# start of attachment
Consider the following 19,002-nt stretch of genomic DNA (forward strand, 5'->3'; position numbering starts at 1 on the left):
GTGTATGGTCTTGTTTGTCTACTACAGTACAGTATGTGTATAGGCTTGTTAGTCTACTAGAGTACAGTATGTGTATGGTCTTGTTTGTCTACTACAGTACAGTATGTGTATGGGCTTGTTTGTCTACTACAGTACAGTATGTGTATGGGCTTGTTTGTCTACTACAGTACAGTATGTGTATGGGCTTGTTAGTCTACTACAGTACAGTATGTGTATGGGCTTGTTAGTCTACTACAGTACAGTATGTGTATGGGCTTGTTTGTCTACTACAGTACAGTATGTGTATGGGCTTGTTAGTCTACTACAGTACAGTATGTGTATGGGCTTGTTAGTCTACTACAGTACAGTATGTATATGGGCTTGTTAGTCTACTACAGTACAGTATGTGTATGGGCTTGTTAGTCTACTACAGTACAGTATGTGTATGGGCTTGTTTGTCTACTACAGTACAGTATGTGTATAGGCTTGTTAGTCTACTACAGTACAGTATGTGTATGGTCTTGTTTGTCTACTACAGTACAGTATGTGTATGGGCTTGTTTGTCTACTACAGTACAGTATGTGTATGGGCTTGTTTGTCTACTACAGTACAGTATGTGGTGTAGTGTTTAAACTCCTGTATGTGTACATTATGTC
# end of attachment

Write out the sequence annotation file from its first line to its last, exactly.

Consider the following 19,002-nt stretch of genomic DNA (forward strand, 5'->3'; position numbering starts at 1 on the left):
GTGTATGGTCTTGTTTGTCTACTACAGTACAGTATGTGTATAGGCTTGTTAGTCTACTAGAGTACAGTATGTGTATGGTCTTGTTTGTCTACTACAGTACAGTATGTGTATGGGCTTGTTTGTCTACTACAGTACAGTATGTGTATGGGCTTGTTTGTCTACTACAGTACAGTATGTGTATGGGCTTGTTAGTCTACTACAGTACAGTATGTGTATGGGCTTGTTAGTCTACTACAGTACAGTATGTGTATGGGCTTGTTTGTCTACTACAGTACAGTATGTGTATGGGCTTGTTAGTCTACTACAGTACAGTATGTGTATGGGCTTGTTAGTCTACTACAGTACAGTATGTATATGGGCTTGTTAGTCTACTACAGTACAGTATGTGTATGGGCTTGTTAGTCTACTACAGTACAGTATGTGTATGGGCTTGTTTGTCTACTACAGTACAGTATGTGTATAGGCTTGTTAGTCTACTACAGTACAGTATGTGTATGGTCTTGTTTGTCTACTACAGTACAGTATGTGTATGGGCTTGTTTGTCTACTACAGTACAGTATGTGTATGGGCTTGTTTGTCTACTACAGTACAGTATGTGGTGTAGTGTTTAAACTCCTGTATGTGTACATTATGTC